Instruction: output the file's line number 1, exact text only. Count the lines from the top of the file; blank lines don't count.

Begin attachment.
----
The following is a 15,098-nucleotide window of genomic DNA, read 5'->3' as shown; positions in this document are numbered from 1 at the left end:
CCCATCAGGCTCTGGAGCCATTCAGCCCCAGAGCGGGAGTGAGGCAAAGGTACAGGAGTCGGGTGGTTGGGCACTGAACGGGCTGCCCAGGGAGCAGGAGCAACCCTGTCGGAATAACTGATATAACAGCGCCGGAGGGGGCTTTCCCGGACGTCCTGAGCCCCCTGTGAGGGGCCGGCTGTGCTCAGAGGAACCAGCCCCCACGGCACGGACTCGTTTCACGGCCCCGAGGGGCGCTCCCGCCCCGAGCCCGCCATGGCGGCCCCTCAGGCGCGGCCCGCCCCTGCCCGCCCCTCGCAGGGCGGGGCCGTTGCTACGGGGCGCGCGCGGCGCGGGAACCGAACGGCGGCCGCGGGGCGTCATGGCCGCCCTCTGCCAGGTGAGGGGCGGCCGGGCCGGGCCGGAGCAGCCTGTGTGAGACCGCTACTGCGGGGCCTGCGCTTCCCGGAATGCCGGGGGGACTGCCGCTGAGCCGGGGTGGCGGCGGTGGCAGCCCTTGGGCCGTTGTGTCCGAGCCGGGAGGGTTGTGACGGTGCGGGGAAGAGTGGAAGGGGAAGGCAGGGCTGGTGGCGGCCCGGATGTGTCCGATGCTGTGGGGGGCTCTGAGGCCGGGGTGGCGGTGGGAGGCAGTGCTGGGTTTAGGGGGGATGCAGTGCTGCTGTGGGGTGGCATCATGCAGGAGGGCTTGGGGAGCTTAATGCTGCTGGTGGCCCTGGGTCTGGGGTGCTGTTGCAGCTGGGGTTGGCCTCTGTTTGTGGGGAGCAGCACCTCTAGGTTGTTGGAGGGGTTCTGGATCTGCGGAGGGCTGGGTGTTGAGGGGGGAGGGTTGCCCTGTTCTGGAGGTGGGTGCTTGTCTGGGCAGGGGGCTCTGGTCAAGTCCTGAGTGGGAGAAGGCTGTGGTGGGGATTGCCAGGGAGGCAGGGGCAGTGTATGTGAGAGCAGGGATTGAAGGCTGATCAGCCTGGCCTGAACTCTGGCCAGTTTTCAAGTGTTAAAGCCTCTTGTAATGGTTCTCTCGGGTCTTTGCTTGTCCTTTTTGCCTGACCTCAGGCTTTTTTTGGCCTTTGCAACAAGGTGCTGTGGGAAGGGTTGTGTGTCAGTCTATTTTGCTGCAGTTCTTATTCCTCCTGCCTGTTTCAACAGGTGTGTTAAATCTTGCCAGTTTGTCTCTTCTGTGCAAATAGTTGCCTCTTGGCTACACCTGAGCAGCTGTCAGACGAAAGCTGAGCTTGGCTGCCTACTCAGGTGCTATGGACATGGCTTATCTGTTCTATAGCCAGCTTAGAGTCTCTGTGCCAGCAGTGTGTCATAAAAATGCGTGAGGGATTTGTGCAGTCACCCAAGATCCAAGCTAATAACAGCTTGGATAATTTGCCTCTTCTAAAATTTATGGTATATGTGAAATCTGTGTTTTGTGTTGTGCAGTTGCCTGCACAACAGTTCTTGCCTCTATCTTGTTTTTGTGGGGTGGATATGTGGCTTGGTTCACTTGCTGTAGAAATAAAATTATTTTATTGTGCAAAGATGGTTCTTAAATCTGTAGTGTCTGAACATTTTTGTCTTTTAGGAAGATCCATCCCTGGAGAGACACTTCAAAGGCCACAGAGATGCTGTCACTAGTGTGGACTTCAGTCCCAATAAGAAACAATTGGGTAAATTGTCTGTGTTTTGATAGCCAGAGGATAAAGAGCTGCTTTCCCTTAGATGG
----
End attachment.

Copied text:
The following is a 15,098-nucleotide window of genomic DNA, read 5'->3' as shown; positions in this document are numbered from 1 at the left end: